Title: False Impression
Author: Jeffrey Archer
Pages: 384 (2012 total – 4,649)
Approx. Word Count: 115,200 (2012 total – 1,278,983)
Release Date: March 07, 2006
Publisher: St. Martin’s Press
Source: personal copy
Rating: 3.5 out of 5
Back of the book:
Why was an elegant lady BRUTALLY MURDERED the night before 9/11?
Why was a successful New York banker not surprised to receive A WOMAN’S LEFT EAR in the mail?
Why did a young woman with a brilliant career steal an IMPRESSIONIST PAINTING?
Why was an honors graduate working as a temporary secretary after INHERITING A FORTUNE?
Why was a SENIOR FBI AGENT trying to work out the connection between these four apparently innocent individuals?
A breathtaking journey of twists and turns from New York to London, from Bucharest and on to Tokyo ends up in a sleepy English village where the mystery surrounding Van Gogh’s last painting will finally be resolved.
This book was my introduction to Jeffrey Archer’s work, and I wasn’t quite sure what to expect. I was pleasantly surprised!
I am generally not a fan of books about art, but in this case the painting itself is not quite as important as its journey is. I also was concerned that the 9/11 backdrop was going to be gimmicky, but instead it is used to create an interesting set of problems for the book’s characters. The reality of not knowing if someone is alive or dead, the travel difficulties, the loss of assets and records, the lack of communication – they all provided fantastic obstacles for the characters to work around. It made the maneuvering that much more interesting.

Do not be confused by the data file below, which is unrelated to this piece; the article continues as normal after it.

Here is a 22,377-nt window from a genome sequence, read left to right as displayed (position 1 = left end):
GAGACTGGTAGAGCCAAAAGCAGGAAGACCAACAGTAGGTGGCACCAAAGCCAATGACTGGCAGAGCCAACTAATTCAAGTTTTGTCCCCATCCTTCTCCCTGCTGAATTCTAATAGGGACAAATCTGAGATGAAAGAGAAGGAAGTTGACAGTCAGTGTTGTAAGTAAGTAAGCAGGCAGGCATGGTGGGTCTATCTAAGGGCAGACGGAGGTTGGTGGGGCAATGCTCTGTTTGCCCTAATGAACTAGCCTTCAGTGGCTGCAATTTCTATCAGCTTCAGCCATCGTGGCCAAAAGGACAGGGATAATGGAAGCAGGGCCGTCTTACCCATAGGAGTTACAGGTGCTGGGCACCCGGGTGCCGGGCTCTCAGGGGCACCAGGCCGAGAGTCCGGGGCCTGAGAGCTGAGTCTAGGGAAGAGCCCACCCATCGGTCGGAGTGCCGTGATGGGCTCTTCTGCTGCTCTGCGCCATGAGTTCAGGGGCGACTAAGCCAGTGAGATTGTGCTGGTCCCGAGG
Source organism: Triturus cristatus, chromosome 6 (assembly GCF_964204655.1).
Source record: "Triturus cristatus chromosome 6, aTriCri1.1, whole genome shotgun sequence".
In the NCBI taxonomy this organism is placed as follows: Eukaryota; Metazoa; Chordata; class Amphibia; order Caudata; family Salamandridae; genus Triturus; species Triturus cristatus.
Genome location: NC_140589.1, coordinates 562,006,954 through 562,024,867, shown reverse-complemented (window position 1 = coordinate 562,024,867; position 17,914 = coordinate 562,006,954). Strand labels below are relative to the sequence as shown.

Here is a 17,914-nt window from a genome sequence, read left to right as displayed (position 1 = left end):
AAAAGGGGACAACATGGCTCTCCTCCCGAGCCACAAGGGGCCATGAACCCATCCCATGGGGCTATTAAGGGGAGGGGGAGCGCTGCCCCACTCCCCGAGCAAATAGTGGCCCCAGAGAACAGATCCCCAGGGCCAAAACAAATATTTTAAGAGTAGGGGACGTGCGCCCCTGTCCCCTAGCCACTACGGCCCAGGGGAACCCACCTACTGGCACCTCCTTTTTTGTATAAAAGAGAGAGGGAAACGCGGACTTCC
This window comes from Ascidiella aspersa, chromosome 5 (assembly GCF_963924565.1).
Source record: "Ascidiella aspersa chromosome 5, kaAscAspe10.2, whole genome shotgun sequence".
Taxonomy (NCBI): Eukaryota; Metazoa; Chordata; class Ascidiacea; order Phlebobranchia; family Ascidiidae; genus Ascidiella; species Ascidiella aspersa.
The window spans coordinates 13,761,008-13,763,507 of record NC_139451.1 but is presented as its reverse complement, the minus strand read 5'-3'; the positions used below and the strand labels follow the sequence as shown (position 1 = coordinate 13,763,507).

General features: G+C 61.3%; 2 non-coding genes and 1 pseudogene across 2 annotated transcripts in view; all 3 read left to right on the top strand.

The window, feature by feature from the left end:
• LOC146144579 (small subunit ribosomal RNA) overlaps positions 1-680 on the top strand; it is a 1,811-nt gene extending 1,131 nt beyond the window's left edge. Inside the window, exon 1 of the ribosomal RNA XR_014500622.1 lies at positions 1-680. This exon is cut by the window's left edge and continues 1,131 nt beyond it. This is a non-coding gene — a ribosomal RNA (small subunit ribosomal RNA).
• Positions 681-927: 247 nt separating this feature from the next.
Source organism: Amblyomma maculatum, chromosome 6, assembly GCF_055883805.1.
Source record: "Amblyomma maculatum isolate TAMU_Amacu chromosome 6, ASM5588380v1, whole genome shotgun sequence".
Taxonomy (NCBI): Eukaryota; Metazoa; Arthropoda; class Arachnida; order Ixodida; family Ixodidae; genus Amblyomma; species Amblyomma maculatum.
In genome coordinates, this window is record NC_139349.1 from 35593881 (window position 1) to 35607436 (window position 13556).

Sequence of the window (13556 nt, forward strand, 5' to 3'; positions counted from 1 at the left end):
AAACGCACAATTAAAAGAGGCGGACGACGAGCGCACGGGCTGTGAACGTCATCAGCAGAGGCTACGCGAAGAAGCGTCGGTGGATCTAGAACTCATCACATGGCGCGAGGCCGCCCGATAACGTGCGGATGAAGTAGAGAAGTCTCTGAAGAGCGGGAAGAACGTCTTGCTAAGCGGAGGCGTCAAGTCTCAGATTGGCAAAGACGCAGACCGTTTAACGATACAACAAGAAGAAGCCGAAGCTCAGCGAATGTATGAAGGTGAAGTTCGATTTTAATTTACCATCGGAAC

That being said, the book’s not perfect. Anna’s frantic flight to Canada has several problems, not the least of which is a very unlikely encounter with a couple of long-haul truckers. But, as far as a lightweight thriller goes, it kept my attention enough for me to enjoy it and enough for me to plan to read some of Archer’s earlier novels.
- “Although the novel never quite gels into an edge-of-the-seat suspense thriller, it gives a good mystery and world wide chase.” — Jandy’s Reading Room
- “Don’t read False impression if you can help it. I am now stuppider for having read it, see?” — AcademyX
- “This book was completely forgettable. A mindless work of regurgitated fiction.” — The Books We Read
2011: The Raising (Laura Kasischke)
2010: London Bridges (James Patterson)
2009: Undead and Unemployed (MaryJanice Davidson)
2008: Caught Stealing (Charlie Huston)
2007: Die Trying (Lee Child)
2006: Skinny Dip (Carl Hiaasen)
2005: The Haunting of Hill House (Shirley Jackson)